Are special elections a waste of taxpayer money? - KATV - Breaking News, Weather and Razorback Sports

Are special elections a waste of taxpayer money?

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LITTLE ROCK (KATV) - The Robinson Center special election drew just six percent of Little Rock registered voters out to the polls on Tuesday.  Price tag for the election – as much as $70,000, at a cost of about $10 per vote with barely 7,000 people turning out to vote.

It's the ballots, the poll workers, polling locations and even advertising the election that contributes to the cost, but is it worth it?

If you actually made it out to vote on Tuesday, chances are you didn't see many people out voting with you.  In fact one precinct, Precinct 63 in southwest Little Rock, had no one vote.  However the Pulaski County Election Commission still had to dole out the $45 usage fee to utilize the space at Martindale Baptist Church.

Bryan Poe, director of elections for the Pulaski County Election Commission, said Tuesday's turnout was exactly what they expected.

"For a bond issue specifically, in the previous bond issue elections, turnout was around five percent," said Poe.

So Poe, going off of past elections, only purchased 19,250 ballots for the election for Little Rock's 114,000 registered voters.  The cost for the ballots came to around $6,500, but barely one-third of the ballots were actually used.  However it's not the ballots that account for the bulk of the election cost.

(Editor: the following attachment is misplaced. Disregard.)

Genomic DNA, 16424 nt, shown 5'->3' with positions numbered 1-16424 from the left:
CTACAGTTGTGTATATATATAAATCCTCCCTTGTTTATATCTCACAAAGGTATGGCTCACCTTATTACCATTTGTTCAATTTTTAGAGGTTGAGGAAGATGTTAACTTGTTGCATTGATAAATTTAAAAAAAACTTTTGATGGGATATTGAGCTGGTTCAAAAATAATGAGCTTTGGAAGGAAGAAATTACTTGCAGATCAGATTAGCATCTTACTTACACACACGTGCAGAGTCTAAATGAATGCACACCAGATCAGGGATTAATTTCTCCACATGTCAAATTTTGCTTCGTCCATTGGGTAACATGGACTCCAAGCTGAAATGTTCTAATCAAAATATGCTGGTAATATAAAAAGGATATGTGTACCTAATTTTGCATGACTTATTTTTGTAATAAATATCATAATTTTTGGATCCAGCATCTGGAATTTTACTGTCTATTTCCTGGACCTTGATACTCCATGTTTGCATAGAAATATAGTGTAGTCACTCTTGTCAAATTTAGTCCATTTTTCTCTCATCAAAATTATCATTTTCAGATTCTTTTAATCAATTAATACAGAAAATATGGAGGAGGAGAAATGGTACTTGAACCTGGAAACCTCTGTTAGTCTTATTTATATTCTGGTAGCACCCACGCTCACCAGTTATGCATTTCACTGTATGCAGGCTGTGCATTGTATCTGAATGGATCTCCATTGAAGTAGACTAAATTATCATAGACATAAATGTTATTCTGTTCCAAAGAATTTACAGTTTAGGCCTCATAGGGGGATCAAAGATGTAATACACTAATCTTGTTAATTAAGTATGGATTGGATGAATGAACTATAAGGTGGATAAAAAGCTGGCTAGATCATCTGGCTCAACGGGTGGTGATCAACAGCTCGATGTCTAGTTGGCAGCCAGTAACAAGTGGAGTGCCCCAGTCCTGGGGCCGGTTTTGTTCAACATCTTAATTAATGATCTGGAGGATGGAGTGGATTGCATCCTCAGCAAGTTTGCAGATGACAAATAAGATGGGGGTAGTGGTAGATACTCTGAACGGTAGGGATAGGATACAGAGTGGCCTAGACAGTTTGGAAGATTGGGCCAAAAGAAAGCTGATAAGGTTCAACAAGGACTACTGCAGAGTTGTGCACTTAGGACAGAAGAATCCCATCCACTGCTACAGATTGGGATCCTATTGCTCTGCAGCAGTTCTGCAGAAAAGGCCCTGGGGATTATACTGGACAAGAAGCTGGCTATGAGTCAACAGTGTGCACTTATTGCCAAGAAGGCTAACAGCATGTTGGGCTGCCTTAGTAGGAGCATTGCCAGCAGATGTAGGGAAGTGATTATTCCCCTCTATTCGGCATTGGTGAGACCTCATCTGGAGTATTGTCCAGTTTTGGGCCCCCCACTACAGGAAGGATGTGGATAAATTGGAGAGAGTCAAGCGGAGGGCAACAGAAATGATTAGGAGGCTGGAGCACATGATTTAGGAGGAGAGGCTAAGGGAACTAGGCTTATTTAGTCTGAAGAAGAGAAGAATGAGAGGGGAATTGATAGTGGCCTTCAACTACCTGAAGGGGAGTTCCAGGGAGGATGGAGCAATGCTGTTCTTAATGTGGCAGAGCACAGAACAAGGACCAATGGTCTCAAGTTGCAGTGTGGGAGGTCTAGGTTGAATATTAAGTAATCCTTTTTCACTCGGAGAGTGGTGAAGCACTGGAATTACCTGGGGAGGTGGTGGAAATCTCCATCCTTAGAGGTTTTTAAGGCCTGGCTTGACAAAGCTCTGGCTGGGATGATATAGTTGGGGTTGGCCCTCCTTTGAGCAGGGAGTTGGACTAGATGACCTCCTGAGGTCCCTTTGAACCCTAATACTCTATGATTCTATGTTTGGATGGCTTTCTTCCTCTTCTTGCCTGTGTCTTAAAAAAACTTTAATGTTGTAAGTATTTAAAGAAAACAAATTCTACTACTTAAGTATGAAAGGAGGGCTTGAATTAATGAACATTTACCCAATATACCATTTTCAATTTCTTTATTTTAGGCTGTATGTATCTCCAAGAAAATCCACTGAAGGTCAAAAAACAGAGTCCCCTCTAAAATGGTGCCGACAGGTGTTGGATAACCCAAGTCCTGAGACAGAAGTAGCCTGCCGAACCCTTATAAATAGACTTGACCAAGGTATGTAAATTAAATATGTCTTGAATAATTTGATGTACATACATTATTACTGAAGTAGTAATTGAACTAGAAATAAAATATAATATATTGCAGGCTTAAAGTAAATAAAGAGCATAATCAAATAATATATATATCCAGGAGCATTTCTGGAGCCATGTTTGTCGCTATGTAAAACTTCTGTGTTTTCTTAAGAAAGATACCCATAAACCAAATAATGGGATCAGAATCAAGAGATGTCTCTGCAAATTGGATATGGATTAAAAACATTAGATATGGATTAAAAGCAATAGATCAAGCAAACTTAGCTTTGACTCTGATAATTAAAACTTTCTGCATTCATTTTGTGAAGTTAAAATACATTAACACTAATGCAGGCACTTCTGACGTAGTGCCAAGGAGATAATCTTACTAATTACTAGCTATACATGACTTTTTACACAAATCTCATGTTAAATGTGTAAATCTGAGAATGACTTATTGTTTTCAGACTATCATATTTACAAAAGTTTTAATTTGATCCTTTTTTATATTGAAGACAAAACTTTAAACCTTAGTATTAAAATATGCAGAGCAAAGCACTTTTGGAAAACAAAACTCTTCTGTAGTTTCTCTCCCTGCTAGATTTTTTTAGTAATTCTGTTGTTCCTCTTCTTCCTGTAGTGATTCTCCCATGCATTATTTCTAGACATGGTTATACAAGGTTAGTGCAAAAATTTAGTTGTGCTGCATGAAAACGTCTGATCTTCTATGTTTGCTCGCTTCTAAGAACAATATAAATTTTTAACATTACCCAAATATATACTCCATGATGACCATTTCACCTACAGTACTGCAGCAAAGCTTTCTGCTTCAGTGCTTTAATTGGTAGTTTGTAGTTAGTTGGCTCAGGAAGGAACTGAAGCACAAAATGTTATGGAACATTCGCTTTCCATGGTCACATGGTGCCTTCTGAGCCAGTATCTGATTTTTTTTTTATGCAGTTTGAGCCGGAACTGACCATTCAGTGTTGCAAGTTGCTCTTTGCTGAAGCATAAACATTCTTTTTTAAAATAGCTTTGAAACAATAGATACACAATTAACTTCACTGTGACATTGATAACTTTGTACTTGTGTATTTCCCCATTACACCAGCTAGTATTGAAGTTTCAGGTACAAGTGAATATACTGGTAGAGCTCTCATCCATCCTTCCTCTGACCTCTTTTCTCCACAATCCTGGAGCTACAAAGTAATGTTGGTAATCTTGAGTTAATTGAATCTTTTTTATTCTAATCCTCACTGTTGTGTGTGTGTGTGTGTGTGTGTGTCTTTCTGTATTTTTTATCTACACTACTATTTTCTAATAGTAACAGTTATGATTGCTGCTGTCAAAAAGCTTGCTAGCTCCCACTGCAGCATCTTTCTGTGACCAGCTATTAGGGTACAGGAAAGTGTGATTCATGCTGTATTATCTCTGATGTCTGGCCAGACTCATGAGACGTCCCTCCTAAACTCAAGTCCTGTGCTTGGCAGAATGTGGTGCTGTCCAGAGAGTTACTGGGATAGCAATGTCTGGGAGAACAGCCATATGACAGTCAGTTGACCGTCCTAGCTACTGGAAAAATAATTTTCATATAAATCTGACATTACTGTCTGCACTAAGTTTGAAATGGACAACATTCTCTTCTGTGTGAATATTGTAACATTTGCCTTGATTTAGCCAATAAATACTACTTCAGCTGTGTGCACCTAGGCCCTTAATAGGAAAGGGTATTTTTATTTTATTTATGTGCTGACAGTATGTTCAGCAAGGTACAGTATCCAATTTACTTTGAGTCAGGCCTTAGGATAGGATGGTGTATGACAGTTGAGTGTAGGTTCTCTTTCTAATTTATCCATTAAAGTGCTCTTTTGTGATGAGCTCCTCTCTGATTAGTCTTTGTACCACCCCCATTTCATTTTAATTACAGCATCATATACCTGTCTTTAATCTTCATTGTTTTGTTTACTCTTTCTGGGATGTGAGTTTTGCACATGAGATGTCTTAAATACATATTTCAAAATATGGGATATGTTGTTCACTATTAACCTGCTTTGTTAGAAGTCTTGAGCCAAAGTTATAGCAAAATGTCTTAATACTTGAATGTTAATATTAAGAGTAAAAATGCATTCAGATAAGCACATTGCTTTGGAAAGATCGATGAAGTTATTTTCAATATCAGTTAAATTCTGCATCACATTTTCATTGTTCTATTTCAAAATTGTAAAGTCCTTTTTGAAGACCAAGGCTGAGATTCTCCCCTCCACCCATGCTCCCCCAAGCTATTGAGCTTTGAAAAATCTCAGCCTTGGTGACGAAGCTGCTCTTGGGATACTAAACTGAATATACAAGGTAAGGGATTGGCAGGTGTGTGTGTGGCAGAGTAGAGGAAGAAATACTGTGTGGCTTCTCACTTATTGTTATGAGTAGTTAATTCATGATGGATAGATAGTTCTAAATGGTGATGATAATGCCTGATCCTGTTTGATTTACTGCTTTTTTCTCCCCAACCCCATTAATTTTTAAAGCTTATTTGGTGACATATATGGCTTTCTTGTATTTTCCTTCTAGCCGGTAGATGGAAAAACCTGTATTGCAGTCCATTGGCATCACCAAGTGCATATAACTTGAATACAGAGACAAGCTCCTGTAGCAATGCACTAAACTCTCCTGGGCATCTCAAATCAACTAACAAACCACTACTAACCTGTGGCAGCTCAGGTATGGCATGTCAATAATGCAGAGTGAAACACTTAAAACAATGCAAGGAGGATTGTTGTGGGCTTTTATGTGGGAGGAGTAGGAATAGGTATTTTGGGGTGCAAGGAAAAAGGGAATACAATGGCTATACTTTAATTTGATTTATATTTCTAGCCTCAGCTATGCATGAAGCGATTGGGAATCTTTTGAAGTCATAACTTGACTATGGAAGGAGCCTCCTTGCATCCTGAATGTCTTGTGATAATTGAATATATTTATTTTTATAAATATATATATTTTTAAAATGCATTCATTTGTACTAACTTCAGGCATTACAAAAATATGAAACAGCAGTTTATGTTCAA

"Yesterday's election, we ended up using I believe over 350 people," said Poe, referring to election judges and poll workers.

Poll workers manned 59 polling locations across the city, each worker making at least $105, election judges making $120 for the day.

According to state law, the election commission also has to advertise the election in the newspaper twice before Election Day, all at standard advertising rates.

But not all the cost comes from Election Day itself.  There's a major labor cost involved in making sure the election is set up properly.

"There are literally months of preparation that go into every single election," said Poe.  "Thousands upon thousands of hours of work go into even relatively small elections like [the Robinson Center vote] which was only for the city of Little Rock."

Poe mentioned although low turnout was expected for Tuesday's single-issue vote, he said it wasn't so much the timing of the vote, but rather the lack of significant issues like a tax increase or gubernatorial race.

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